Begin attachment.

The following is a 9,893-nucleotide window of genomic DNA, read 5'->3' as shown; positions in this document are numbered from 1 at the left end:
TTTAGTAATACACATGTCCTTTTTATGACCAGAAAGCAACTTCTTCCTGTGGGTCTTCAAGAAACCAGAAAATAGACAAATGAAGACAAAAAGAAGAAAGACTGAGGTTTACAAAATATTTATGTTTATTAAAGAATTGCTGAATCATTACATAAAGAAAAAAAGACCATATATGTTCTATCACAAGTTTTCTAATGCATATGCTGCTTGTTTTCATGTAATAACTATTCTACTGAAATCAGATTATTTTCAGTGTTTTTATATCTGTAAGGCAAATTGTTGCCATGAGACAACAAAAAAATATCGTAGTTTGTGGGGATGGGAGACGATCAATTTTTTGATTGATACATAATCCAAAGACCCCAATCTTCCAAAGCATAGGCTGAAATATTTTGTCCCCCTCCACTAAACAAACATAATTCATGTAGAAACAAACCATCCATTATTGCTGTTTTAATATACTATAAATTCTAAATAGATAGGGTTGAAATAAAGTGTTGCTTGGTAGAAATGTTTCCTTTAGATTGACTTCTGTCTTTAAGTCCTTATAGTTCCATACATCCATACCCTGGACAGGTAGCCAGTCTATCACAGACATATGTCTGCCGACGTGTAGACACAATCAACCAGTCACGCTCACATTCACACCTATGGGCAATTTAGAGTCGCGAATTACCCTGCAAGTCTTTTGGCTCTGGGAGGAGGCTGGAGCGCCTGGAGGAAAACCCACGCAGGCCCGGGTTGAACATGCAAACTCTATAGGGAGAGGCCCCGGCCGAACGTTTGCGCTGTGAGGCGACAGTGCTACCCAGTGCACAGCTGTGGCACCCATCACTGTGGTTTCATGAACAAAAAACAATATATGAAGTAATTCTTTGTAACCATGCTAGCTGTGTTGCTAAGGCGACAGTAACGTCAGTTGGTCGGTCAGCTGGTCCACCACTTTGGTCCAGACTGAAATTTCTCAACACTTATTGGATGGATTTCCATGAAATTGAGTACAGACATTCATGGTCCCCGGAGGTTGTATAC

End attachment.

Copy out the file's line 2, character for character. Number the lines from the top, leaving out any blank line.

TTTAGTAATACACATGTCCTTTTTATGACCAGAAAGCAACTTCTTCCTGTGGGTCTTCAAGAAACCAGAAAATAGACAAATGAAGACAAAAAGAAGAAAGACTGAGGTTTACAAAATATTTATGTTTATTAAAGAATTGCTGAATCATTACATAAAGAAAAAAAGACCATATATGTTCTATCACAAGTTTTCTAATGCATATGCTGCTTGTTTTCATGTAATAACTATTCTACTGAAATCAGATTATTTTCAGTGTTTTTATATCTGTAAGGCAAATTGTTGCCATGAGACAACAAAAAAATATCGTAGTTTGTGGGGATGGGAGACGATCAATTTTTTGATTGATACATAATCCAAAGACCCCAATCTTCCAAAGCATAGGCTGAAATATTTTGTCCCCCTCCACTAAACAAACATAATTCATGTAGAAACAAACCATCCATTATTGCTGTTTTAATATACTATAAATTCTAAATAGATAGGGTTGAAATAAAGTGTTGCTTGGTAGAAATGTTTCCTTTAGATTGACTTCTGTCTTTAAGTCCTTATAGTTCCATACATCCATACCCTGGACAGGTAGCCAGTCTATCACAGACATATGTCTGCCGACGTGTAGACACAATCAACCAGTCACGCTCACATTCACACCTATGGGCAATTTAGAGTCGCGAATTACCCTGCAAGTCTTTTGGCTCTGGGAGGAGGCTGGAGCGCCTGGAGGAAAACCCACGCAGGCCCGGGTTGAACATGCAAACTCTATAGGGAGAGGCCCCGGCCGAACGTTTGCGCTGTGAGGCGACAGTGCTACCCAGTGCACAGCTGTGGCACCCATCACTGTGGTTTCATGAACAAAAAACAATATATGAAGTAATTCTTTGTAACCATGCTAGCTGTGTTGCTAAGGCGACAGTAACGTCAGTTGGTCGGTCAGCTGGTCCACCACTTTGGTCCAGACTGAAATTTCTCAACACTTATTGGATGGATTTCCATGAAATTGAGTACAGACATTCATGGTCCCCGGAGGTTGTATAC